Keane joined uAspire full-time in 2013, as they were preparing to launch their national training and technical assistance program. Four years later, uAspire launched its Policy and Systems Change division in 2017, with Keane at the helm. In 2018, Keane took her collected knowledge to Congress, where she testified before a Senate Committee on Health, Education, Labor and Pensions (HELP) hearing on Financial Aid and Simplification.
“What does give me the most hope, unequivocally, are the students I’ve worked with. The students that I see are stepping forward, how they frame issues, advocate, get involved, drive the work forward, and demand justice.” —Laura Keane
Her testimony succinctly outlined the research, while grounding the issue in the emotional story of one student who, even with a scholarship and free room and board, could not afford the additional costs of college she wasn’t informed of, and dropped out with debt, no transfer credits, and no degree. It is a hallmark of Keane’s philosophy that students should be the center of institutional, state, and federal policies and practices to make financial aid more equitable. As she puts it, “Every single piece of data, every number, is a person and a story.”
Keane left uAspire as the Covid-19 pandemic was causing many people to reevaluate their priorities. Today, based in Philly, she is an independent consultant and strategist for nonprofits, education institutions and companies nationwide that want to help students obtain their higher education dreams.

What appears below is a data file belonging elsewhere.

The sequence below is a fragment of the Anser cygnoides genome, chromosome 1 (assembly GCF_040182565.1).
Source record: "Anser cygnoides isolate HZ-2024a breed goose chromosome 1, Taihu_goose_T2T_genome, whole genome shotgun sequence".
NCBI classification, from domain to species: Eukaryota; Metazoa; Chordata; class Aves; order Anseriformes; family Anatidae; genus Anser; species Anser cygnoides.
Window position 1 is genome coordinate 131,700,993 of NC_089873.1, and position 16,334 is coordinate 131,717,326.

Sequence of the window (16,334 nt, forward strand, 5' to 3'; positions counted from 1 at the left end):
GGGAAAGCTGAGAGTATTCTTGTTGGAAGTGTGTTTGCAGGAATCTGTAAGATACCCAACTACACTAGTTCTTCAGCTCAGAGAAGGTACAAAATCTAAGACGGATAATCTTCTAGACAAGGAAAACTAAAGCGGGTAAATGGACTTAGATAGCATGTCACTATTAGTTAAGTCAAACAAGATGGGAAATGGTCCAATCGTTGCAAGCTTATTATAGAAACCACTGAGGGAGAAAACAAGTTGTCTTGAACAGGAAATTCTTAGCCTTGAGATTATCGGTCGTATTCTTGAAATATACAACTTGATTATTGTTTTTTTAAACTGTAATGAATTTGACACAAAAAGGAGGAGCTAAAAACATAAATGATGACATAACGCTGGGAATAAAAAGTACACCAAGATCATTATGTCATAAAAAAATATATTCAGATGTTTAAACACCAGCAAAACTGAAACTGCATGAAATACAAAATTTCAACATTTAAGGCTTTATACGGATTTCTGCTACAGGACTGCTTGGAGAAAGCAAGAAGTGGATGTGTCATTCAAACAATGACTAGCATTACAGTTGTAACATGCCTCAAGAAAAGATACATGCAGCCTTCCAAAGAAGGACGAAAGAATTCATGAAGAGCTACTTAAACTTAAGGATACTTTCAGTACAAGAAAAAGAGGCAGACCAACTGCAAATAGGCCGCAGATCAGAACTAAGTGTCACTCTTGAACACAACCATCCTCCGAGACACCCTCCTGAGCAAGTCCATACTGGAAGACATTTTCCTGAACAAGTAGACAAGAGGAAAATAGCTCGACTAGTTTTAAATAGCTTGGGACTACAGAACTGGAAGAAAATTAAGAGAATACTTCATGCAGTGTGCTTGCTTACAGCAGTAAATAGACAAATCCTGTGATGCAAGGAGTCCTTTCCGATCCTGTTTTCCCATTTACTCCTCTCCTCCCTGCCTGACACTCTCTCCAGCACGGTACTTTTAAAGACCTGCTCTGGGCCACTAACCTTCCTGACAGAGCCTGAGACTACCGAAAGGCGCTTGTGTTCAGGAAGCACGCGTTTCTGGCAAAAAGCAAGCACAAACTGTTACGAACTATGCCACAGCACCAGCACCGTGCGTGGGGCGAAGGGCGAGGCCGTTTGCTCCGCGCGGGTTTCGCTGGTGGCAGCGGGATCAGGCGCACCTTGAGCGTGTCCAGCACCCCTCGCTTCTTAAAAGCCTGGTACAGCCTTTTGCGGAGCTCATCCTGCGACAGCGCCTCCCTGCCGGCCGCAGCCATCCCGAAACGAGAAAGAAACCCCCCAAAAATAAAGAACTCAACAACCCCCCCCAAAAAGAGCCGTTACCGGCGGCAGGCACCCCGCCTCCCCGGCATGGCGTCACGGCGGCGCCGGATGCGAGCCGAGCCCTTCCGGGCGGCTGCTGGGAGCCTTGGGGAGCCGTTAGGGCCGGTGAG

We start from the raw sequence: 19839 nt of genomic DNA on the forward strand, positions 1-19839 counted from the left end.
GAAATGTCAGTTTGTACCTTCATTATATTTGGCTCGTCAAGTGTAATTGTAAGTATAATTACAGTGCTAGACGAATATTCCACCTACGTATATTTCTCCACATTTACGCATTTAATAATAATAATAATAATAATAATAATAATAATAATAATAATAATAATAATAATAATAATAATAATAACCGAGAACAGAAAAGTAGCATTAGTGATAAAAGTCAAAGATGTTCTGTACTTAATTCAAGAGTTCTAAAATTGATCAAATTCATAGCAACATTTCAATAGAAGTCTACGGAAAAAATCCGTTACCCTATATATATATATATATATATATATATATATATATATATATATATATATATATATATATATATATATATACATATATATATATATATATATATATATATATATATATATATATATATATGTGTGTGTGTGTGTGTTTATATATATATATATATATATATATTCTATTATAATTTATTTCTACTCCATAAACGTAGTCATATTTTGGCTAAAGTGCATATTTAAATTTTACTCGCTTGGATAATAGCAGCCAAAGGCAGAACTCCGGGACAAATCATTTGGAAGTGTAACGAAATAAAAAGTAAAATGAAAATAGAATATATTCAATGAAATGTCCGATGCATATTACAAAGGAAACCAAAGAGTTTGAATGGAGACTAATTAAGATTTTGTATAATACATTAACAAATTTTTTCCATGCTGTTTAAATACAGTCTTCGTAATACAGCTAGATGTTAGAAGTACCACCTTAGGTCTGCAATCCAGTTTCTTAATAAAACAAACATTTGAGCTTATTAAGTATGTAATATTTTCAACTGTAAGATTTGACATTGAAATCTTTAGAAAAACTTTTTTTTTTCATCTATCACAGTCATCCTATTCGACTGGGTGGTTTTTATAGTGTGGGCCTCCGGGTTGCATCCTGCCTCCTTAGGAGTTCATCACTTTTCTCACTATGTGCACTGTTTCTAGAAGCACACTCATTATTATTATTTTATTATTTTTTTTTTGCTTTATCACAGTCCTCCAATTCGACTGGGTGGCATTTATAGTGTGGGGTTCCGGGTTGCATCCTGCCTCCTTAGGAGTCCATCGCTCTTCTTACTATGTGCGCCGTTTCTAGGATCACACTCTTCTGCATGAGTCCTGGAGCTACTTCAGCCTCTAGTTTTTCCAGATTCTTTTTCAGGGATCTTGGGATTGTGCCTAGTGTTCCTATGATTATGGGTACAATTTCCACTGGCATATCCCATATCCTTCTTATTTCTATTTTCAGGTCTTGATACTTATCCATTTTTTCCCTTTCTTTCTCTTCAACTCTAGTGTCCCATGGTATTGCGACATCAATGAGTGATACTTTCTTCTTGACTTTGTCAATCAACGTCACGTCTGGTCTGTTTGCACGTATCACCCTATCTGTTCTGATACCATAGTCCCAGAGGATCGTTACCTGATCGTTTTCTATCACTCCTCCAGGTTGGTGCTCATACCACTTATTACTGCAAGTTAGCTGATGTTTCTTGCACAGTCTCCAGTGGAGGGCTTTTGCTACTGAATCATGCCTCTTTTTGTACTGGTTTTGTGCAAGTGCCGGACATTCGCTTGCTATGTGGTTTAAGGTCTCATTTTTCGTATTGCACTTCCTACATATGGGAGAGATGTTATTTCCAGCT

Although she is hopeful for the future of education equity, she is also a realist. Many of the problems she tackles are tied to other inequities in other systems, from public schools to criminal justice to labor and childcare, usually drawn along the lines of race and poverty.
“It seems naive to say, oh, I’m hopeful! given longstanding racial and economic inequities in our society,” Keane says. “I don’t know the timeline. It’s so complex. Change is slow, but we are moving in the right direction. What does give me the most hope, unequivocally, are the students I’ve worked with. The students that I see stepping forward, how they frame issues, advocate, get involved, drive the work forward, and demand justice. We must support them, connect them, empower them, amplify them and help them lead on that path forward.”
The Philadelphia Citizen is partnering with the nonprofit Keepers of the Commons on the “Generation Change Philly” series to provide educational and networking opportunities to the city’s most dynamic change-makers.